Development of chitosan edible film incorporated with Chrysanthemum morifolium essential oil.Acta Sci Pol Technol Aliment. 2021 Jan-Mar; 20(1):55-66.AS
Biodegradable food packaging has improved in quality with recent research incorporating natural extracts for functionality purposes. This research aims to develop chitosan film with Chrysanthemum morifolium essential oil to improve the shelf life of fresh raw chicken and beef.
1.5% (w/v) chitosan films with Chrysanthemum morifolium essential oil (0% to 6% (v/v)) were produced through homogenization, the casting of a film solution in a petri dish and convection drying. The edible film was evaluated in terms of its physical (color, thickness, water vapor permeability), mechanical (puncture strength, tensile strength, elongation at break) and chemical properties (antioxidant assay, Fourier Transform Infrared Spectroscopy (FTIR)).
With an increasing concentration of Chrysanthemum morifolium in the chitosan film, the test values of physical properties such as tensile strength, puncture force, and elongation at break declined significantly. However, the thickness, water permeability, and color profile (L*, a*, b*) values of the chitosan film increased. Similarly, the scavenging effect of antioxidant assay increased (from 4.97% to 18.63%) with a rise in Chrysanthemum morifolium concentration. 2%, 3%, and 4% of Chrysanthemum morifolium in the chitosan film showed a significant inhibition zone ranging from 2.67 mm to 3.82 mm against Staphylococcus aureus, a spoilage bacterium that is commonly found in chicken and beef products. The storage and pH tests showed that 4% of Chrysanthemum morifolium in the film maintained pH level (safe to consume), and the shelf life was extended from 3 days to 5 days of meat storage.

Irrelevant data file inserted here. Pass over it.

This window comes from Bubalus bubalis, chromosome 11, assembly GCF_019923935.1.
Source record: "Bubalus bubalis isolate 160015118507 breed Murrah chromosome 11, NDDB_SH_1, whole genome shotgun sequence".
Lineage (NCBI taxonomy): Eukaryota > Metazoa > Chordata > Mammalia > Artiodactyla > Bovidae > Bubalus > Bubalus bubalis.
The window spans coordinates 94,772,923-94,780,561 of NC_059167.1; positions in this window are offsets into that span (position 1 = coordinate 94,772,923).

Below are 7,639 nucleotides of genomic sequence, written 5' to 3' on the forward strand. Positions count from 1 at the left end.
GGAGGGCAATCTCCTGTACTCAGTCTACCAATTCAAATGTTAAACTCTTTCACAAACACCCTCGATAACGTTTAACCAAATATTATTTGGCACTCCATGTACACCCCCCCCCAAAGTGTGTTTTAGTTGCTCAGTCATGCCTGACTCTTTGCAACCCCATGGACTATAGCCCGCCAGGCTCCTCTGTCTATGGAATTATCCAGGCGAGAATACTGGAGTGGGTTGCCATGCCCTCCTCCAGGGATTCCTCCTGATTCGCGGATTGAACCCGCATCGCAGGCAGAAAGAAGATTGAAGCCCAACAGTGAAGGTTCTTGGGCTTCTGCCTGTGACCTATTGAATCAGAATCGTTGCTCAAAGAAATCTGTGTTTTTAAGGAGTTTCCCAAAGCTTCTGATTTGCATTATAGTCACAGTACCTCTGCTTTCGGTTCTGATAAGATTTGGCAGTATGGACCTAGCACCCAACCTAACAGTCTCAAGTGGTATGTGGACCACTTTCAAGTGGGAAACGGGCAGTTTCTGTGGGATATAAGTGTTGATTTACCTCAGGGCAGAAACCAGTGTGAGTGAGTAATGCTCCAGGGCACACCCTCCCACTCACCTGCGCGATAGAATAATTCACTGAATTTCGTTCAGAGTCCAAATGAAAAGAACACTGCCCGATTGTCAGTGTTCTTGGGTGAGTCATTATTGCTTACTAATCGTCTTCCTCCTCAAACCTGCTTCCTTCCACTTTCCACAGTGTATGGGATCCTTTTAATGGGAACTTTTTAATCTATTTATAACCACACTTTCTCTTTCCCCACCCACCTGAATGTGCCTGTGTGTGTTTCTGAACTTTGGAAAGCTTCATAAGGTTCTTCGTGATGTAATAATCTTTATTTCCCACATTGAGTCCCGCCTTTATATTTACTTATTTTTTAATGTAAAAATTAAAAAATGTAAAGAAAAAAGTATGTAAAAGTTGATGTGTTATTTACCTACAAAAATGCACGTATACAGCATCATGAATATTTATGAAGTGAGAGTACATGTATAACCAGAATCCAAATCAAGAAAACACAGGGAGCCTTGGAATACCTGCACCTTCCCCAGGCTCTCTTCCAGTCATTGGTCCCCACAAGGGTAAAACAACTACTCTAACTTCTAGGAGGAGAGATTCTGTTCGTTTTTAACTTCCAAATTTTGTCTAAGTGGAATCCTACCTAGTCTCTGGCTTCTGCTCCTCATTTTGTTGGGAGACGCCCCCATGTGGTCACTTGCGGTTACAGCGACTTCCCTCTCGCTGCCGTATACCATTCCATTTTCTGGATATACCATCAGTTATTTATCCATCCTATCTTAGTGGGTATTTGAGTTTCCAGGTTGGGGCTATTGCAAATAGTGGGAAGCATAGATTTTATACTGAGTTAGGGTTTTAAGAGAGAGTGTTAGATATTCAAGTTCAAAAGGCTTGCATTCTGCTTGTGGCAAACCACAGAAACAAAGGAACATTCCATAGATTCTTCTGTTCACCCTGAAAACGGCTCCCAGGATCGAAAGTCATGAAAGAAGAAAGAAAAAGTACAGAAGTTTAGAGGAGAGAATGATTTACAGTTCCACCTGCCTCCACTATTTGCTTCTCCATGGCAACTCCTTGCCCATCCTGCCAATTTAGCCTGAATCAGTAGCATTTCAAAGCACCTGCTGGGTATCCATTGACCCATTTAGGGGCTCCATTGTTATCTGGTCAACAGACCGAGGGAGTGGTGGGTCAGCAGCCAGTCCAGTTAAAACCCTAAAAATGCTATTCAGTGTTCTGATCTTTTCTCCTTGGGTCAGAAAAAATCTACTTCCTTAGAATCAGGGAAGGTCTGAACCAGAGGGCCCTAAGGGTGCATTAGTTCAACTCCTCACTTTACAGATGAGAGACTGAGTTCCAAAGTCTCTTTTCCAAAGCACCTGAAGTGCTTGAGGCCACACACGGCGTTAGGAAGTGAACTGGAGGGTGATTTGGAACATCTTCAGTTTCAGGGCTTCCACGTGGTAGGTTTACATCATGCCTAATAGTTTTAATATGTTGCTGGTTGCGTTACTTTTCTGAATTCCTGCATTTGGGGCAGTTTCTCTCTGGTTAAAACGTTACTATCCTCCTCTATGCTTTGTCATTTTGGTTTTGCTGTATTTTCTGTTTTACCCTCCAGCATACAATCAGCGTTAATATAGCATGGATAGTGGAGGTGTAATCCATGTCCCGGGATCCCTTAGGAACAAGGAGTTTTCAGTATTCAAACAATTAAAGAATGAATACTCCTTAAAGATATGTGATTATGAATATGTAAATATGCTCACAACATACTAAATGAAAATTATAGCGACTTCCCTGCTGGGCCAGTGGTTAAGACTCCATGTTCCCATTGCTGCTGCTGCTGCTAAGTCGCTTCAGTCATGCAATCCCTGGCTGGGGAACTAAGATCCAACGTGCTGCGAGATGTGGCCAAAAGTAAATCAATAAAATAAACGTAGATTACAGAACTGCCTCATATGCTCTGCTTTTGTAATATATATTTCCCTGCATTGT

This study demonstrated that the incorporation of 4% (v/v) Chrysanthemum morifolium extract into 1.5% (w/v) chitosan film extends the storage duration of raw meat products noticeably by reducing Staphylococcus aureus activity. Therefore, it increases the quality of the edible film as an environmentally friendly food packaging material so that it can act as a substitute for the use of plastic bags. Future studies will be conducted on improving the tensile strength of the edible film to increase the feasibility of using it in the food industry. In addition, the microstructure and surface morphology of the edible film can be further determined.